I worried about every time someone walked into my classroom and if they saw what THEY expected.  If they would say that I was a bad teacher because of what they saw.  I thought that I had to have a clip chart, and I had to have kids sitting silently doing a reader's response at there desks, and there must not be any talking or moving during writing.  After all, it was what I saw when I walked into most other classrooms of teachers who "had control". This thinking coming from me is pretty surprising because I was the one to never follow "the plan".  I always take risks and try new things.... but I was still always worried about what other people thought of my classroom and stressing about making it what they want it to be.

Then this year came along.  I decided I was dropping the clip chart, and ya know, I really want my Students to build a LOVE of reading and become book worms; not reader's response robots.  I want my students to talk and collaborate.. be messy and creative.. to share ideas and get ideas from others.  I want them to take risks and not be afraid of failing in front of a room of peers.  I don't mind students sitting on my back counter to do their work or under the couch.  I don't expect them to be quiet, or even neat if that works for them.  I DO expect them to be kind, compassionate, hard workers who give everything they do their all.  I expect them to make their own choices (with guidance-of course) and know that they are in charge of themselves. The learning is fun and not a worksheet filled hole.  This is my classroom, this is our classroom, this is where we learn.  And I have to tell you; this year has been so much LESS stressful!  Why? Because instead of worrying about what everyone expects of my classroom, I thought about MY expectations and realized that I'm happy with my classroom and how it runs.  And if at any point I am not happy with it, then I will change it...but I won't change my room for anyone other than myself and my students. Because what works for us is what is best.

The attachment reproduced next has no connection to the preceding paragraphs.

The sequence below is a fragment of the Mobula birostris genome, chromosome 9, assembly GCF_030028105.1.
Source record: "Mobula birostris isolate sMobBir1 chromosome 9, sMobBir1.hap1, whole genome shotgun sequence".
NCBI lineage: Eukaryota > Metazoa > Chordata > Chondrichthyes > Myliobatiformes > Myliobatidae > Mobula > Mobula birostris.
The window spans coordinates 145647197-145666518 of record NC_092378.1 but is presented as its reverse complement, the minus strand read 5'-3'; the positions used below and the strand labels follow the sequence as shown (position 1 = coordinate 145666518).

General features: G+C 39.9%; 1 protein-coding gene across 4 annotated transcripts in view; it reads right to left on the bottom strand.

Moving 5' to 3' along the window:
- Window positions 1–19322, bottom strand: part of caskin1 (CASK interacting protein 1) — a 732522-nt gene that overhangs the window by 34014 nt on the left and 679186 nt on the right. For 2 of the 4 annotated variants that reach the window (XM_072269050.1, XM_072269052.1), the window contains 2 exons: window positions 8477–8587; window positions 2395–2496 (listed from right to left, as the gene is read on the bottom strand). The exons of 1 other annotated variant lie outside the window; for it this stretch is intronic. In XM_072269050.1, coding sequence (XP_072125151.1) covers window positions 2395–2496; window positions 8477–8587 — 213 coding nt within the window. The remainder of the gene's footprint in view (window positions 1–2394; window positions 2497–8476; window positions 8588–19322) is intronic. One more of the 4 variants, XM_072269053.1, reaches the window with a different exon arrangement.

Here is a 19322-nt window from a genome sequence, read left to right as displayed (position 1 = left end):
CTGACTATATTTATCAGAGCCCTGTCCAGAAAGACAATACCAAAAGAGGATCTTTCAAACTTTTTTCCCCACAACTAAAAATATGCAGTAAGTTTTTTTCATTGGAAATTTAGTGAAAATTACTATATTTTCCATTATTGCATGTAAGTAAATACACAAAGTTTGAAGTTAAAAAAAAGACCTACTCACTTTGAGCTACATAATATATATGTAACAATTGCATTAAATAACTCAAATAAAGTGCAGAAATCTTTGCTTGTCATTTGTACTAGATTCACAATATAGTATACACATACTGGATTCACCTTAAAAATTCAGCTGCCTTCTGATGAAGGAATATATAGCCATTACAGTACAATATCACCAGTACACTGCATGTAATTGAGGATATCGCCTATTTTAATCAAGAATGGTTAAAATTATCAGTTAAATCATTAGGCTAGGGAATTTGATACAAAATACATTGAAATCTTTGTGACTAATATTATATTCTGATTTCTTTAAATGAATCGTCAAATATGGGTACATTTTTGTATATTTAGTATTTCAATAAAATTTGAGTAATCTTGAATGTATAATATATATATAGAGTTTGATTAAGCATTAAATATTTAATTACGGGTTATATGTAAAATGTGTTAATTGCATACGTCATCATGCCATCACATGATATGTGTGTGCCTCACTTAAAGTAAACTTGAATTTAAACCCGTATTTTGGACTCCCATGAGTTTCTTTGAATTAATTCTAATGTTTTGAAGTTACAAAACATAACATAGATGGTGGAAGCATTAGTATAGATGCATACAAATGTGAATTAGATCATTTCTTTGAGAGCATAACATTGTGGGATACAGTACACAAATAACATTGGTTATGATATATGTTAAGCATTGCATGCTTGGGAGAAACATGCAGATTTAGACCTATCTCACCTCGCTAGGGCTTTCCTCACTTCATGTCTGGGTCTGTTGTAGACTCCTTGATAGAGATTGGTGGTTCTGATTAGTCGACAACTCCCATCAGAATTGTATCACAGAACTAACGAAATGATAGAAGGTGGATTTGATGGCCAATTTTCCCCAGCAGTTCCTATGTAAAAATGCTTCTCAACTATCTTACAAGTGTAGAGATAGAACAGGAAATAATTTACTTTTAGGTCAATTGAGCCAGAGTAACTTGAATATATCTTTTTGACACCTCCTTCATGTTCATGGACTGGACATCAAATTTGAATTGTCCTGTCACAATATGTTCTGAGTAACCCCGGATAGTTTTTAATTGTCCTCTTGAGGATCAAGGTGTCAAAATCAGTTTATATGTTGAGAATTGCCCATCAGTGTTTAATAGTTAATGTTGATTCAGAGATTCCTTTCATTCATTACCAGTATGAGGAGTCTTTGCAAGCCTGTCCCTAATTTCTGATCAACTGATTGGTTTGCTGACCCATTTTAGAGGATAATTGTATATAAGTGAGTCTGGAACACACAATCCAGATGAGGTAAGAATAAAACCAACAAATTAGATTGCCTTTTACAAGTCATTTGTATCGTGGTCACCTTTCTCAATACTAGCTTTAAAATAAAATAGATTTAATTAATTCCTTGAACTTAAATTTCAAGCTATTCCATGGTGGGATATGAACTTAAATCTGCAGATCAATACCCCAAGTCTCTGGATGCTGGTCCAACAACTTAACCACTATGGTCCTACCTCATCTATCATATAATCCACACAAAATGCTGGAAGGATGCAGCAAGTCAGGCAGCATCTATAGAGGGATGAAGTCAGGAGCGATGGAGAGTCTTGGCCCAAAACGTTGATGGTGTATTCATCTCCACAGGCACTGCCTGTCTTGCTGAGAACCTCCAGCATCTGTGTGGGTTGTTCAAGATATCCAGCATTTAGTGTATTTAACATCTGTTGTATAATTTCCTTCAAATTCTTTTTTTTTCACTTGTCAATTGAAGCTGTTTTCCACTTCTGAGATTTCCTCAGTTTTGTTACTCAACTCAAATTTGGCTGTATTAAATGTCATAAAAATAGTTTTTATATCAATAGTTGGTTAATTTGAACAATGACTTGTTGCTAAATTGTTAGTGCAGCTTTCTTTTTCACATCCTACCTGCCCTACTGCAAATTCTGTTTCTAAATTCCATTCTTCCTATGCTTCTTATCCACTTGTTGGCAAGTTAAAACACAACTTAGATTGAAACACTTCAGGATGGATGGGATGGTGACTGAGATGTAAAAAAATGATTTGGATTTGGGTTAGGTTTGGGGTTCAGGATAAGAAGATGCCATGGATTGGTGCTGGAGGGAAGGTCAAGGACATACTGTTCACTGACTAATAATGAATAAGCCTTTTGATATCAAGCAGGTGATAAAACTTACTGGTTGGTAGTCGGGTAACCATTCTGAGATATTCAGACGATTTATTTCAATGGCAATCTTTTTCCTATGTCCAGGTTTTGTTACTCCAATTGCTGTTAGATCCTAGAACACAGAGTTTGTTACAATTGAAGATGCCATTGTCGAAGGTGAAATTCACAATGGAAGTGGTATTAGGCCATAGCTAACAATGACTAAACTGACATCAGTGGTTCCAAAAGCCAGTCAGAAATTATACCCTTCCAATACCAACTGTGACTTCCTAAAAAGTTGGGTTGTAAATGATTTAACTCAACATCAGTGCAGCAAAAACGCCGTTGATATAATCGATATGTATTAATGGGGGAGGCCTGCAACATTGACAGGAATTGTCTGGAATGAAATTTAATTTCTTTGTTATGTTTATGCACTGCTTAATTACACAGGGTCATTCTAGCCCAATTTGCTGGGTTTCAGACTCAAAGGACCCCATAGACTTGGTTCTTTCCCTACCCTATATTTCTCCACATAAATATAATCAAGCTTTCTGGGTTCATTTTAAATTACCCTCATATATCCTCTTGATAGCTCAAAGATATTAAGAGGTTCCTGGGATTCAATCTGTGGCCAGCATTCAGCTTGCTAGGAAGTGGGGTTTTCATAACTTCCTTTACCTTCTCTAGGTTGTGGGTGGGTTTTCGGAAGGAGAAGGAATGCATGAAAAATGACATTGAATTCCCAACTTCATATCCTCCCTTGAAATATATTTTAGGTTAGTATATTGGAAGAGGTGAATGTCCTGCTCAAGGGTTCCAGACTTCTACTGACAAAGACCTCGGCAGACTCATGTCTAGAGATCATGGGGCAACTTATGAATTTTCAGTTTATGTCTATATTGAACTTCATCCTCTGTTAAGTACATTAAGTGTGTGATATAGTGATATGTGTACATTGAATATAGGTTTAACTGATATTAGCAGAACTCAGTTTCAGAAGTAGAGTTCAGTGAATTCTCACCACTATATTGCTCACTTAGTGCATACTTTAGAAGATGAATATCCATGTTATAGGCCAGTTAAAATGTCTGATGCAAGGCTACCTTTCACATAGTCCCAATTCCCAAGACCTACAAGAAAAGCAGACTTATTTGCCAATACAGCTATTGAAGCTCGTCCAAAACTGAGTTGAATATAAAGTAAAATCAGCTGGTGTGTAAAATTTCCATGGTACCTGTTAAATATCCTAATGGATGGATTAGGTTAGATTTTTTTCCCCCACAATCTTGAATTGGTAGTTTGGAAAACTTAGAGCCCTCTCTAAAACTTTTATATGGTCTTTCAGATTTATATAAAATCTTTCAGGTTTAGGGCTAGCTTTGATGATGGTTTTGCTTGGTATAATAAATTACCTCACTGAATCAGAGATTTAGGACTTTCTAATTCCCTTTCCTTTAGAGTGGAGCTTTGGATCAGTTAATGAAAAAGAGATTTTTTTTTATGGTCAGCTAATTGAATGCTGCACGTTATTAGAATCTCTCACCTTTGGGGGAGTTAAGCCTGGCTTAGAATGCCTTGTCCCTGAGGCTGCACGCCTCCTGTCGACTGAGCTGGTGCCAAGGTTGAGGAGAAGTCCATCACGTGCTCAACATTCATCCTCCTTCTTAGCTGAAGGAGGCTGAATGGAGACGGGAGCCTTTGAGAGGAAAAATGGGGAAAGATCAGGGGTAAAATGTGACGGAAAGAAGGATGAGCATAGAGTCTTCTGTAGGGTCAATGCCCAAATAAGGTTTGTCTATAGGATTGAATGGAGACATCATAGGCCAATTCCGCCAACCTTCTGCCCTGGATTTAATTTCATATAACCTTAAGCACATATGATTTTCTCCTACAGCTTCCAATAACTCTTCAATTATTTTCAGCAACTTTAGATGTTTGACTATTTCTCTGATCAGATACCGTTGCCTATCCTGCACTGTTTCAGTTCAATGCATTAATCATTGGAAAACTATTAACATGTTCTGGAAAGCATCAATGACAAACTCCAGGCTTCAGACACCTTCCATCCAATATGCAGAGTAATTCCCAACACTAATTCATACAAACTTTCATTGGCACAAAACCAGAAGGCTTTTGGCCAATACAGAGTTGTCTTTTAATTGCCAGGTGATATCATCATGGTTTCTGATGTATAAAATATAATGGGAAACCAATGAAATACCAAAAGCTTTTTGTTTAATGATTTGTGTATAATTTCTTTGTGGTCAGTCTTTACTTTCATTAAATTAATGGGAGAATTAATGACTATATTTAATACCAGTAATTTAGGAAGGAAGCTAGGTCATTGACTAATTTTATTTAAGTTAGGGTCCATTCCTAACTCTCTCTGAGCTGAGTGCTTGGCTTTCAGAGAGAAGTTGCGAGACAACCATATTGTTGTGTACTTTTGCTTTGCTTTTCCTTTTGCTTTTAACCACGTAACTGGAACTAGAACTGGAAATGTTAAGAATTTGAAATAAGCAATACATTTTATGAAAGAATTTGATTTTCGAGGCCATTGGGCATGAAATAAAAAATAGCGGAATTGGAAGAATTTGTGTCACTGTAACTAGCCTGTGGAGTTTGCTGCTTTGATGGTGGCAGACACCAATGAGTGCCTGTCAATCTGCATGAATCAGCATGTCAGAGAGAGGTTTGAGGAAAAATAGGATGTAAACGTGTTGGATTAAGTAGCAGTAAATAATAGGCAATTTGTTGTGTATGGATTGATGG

I also attribute this stress-less attitude to my amazing PLN all over the world.  I have to thank you for helping me believe in myself and who I am as an educator because I was starting to doubt who I really was...  (@tritonkory @sjbates @btcostello05, @mrkempz, @Theweirdteacher, @candylandcaper, @johnwick, @wyowayne68, @RusulAlrubail just to name a very small few)